Written by Simon Greaves, Court Member of the Guild of St Bride
The “new darkness” that fell on the world when Russia invaded Ukraine a month ago was recalled when journalists and colleagues who have been killed or injured covering the war from Ukrainian cities were remembered at a special commemorative service at St Bride’s, the journalists’ church.
Former BBC war correspondent Caroline Wyatt spoke of the sweep of international history in which the post-Second World War years of relative peace had in fact been exceptional. The world usually lived in a state of serious war somewhere on the globe, she reminded the congregation. But, she added, “breaking silence” about state incursions and invasions and telling the stark truth about what was happening on the ground as it happened was a role that had never been so important in the face of misinformation and propaganda.
A Ukrainian journalist was among the latest to be killed this week. Oleksandra ‘Sasha’ Kuvshynova, 24, and news cameraman Pierre Zakrzewski, 55, were killed when their vehicle came under fire in a suburb of Kyiv while working for Fox News. A Russian journalist lost her life this week during shelling by Russian forces in Kyiv. Oksana Baulina had been reporting from the Ukrainian capital and the western city of Lviv for investigative website The Insider. At least five journalists are believed to have been killed in the war and more than 30 injured.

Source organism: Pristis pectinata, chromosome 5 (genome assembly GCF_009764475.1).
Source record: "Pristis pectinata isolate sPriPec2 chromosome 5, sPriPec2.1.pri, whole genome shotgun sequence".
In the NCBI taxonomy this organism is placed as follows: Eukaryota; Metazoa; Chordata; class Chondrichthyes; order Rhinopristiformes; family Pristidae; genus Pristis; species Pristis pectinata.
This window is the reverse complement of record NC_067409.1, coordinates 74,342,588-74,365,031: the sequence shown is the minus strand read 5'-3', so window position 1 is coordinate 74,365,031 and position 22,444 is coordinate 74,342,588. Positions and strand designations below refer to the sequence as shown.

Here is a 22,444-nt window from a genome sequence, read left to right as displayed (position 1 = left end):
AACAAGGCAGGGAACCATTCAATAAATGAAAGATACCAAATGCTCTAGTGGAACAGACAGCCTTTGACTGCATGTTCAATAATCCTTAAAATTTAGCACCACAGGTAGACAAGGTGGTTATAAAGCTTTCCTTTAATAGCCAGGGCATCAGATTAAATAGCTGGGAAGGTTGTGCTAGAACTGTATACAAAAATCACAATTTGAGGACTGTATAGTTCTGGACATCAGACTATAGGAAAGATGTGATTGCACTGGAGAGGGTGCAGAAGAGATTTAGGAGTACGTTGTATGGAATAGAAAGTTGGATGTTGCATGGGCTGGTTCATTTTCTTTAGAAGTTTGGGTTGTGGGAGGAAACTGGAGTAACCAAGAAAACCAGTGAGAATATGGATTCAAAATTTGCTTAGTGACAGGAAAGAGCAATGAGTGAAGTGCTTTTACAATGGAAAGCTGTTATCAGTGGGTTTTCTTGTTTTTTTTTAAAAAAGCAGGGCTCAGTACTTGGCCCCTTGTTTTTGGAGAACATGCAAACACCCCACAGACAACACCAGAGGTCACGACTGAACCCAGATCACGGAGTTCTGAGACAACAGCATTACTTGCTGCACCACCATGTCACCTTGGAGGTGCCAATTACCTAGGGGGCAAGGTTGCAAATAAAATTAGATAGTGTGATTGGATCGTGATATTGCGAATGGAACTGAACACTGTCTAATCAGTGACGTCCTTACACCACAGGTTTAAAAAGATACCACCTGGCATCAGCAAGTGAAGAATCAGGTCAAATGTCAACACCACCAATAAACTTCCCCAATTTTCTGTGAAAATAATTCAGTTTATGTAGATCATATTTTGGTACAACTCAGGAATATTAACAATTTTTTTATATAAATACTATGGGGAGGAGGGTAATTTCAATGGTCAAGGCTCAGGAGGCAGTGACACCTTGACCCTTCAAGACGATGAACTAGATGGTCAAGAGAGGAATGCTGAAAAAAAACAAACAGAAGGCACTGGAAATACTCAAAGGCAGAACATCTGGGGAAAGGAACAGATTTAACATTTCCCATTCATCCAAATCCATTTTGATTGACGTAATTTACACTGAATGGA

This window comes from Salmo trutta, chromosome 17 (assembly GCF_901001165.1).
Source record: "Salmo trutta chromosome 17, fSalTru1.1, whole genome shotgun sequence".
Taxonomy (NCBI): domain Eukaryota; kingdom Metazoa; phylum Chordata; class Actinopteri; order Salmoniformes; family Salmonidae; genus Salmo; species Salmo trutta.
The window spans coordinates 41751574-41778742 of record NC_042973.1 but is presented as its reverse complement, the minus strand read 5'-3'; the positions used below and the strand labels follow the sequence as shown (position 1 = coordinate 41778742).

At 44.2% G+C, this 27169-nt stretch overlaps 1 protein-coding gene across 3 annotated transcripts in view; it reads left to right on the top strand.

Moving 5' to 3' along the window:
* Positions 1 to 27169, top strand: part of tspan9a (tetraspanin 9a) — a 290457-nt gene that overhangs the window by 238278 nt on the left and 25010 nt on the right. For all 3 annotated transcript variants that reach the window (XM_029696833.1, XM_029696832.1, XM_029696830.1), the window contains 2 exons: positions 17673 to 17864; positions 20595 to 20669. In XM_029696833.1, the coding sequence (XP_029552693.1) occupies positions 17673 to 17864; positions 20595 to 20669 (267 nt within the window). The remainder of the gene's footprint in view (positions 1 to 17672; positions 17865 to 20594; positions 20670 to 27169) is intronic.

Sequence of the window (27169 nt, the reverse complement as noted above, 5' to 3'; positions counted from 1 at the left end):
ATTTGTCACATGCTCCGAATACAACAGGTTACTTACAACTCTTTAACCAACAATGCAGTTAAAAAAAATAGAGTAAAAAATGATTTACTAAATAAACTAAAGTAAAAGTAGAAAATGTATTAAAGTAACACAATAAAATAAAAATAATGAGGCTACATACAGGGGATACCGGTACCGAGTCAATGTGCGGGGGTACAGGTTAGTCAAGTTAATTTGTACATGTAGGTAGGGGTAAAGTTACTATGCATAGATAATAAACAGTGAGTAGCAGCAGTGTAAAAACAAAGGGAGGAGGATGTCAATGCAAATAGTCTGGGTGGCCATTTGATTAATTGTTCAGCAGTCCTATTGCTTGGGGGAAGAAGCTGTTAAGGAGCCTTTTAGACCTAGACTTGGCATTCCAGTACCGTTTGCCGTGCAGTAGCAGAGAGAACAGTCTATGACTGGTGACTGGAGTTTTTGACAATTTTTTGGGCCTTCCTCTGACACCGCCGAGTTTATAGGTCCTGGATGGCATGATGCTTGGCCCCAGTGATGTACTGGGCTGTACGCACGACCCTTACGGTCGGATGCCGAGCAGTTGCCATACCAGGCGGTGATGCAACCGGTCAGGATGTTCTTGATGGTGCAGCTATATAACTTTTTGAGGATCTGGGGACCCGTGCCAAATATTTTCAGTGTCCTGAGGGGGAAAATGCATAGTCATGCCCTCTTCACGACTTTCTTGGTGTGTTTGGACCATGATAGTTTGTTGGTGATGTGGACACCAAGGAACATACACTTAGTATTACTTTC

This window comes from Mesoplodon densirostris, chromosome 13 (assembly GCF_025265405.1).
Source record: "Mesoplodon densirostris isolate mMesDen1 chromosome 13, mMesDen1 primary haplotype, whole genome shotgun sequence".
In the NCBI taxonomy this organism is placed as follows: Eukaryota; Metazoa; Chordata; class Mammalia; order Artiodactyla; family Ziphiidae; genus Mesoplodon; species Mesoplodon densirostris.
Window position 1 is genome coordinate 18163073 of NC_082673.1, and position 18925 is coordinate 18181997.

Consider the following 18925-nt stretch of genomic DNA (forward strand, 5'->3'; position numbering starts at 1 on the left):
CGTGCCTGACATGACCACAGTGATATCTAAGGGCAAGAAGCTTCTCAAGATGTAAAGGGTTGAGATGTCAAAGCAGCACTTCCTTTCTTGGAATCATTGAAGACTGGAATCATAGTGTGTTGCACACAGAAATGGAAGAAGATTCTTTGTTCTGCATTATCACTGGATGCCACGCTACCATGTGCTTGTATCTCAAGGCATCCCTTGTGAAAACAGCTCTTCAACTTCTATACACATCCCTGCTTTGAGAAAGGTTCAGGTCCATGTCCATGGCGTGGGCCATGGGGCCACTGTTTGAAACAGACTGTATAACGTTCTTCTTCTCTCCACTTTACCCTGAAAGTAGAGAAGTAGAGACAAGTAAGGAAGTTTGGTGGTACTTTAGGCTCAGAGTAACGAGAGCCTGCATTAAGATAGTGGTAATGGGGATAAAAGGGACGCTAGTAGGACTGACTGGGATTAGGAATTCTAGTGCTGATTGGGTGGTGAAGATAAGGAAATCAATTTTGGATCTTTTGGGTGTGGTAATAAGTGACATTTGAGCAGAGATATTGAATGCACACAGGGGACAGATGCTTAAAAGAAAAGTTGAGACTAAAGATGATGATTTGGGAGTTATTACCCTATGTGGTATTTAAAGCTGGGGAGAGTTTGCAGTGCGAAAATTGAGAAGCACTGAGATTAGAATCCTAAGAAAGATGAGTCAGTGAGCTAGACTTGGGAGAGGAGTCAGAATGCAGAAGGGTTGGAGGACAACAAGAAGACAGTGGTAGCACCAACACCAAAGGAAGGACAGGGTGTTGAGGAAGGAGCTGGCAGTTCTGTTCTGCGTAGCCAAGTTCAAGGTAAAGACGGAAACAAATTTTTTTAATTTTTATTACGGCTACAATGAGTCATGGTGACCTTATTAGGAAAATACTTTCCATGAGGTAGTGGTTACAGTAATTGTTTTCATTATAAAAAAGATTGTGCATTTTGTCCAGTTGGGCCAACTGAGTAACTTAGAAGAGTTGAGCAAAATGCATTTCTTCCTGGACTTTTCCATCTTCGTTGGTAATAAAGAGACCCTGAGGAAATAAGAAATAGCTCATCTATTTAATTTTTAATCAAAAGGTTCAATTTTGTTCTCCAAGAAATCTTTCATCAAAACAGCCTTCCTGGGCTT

The service was arranged to remember and support reporters, producers, photographers, camera and sound crew, interpreters and fixers covering the month-long conflict.
The Rector of St Bride’s, The Revd Canon Dr Alison Joyce, said: “Our ministry to journalism is one of the most important and distinctive aspects of our life at St Bride’s. Each autumn we remember and support all those whose mission it is to bring us the news at our journalists’ commemorative service.
“It seems appropriate at this time to hold a special service for all those involved in reporting the conflict in Ukraine, both those under fire in the country and those further afield who are attempting to bring us the news.”
As well as Wyatt’s reflections the congregation heard readings by Patrick Kidd, diary editor of The Times, and Timothy Worledge, editorial director of Fastmarkets Agriculture. The service also featured St Bride’s Choir’s outstanding singing of a movement from Polish composer Karol Szymanowski’s Stabat Mater, performed in Polish, as well as three movements from Bach’s Cello Suites works performed by celebrated cellist Raphael Wallfisch.
Proceeds from the retiring collection went going to the DEC Ukraine Humanitarian Appeal.
Posted On: Thursday 24th March, 2022
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